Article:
expansion of recreation opportunities on public lands.
- Public participation in outdoor recreation is highly dependent upon the
availability of opportunities. If opportunities are expanded at the same rates as in the
recent past, trail and developed site land opportunities, stream and lake water
opportunities, and developed winter opportunities will grow most rapidly. Motorized land
and water opportunities and undeveloped snow-based opportunities will grow slowest.
- Management resource availability, access, and facility needs are likely
to be most acute in the East where effective recreation opportunities are least, crowding
is the greatest, and private land closures will have the most impact.
How Maximum Preferred Demand Compares to Availability of
- Comparisons of projected supply and demand for outdoor recreation
opportunities reveal "gaps" for some activities. These gaps occur when preferred
demand, or the number of trips Americans would like to take if there were no shortages of
opportunities, is greater than expected supply, or the number of trips Americans could
take given the scarcities of recreation opportunities that would occur with available
- Projected gaps for land-based activities are much larger than projected
gaps for water-based or snow and ice-based activities.
- Land-based activities with the largest projected shortages appear to be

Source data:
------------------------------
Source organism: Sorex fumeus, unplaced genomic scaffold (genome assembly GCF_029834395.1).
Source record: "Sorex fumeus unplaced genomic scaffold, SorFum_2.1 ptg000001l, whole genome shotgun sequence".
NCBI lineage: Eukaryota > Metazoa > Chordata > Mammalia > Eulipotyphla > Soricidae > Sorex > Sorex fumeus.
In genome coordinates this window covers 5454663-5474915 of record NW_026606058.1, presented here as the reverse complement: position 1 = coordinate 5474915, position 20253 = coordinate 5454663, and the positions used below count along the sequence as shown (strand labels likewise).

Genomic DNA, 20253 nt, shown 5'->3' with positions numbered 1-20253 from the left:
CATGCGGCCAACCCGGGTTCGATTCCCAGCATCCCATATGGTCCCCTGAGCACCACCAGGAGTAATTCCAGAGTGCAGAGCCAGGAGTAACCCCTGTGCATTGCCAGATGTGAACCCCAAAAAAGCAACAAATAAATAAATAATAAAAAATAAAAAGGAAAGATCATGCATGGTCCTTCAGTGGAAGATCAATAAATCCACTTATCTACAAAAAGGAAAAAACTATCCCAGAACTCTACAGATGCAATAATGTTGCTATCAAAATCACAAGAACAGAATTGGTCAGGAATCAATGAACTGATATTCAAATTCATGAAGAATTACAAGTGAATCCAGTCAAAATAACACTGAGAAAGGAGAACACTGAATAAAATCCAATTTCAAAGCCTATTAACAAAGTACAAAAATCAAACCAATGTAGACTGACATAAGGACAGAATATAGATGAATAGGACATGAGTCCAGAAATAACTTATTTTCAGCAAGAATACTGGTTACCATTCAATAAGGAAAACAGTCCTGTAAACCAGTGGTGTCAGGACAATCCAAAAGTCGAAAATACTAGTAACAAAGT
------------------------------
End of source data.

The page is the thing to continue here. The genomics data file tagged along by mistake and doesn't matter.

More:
dispersed activities such as day hiking, wildlife observation, sightseeing, and
- Water-based activities with the largest projected shortages appear to be
pool swimming and non-motorized lake and river activities such as rowing, canoeing, and
- Snow and ice-based activities with the largest projected shortages appear
to be dispersed activities such as cross-country skiing.
Social, Economic, and Environmental Implications of
- The social characteristics of selected multi-county communities across
the United States can be compared with the available recreation opportunities to yield
information on social imbalances. In general, Americans who are elderly, less educated,
part of a racial minority, economically disadvantaged, disabled, or living in cities have
fewer opportunities to participate in resource-based recreation than do others.
- The uneven distribution of opportunities can have adverse social effects,
including reduced family stability, more crime and juvenile delinquency, less opportunity
for social bonding, more social conflict, and slower ethnic and cultural assimilation.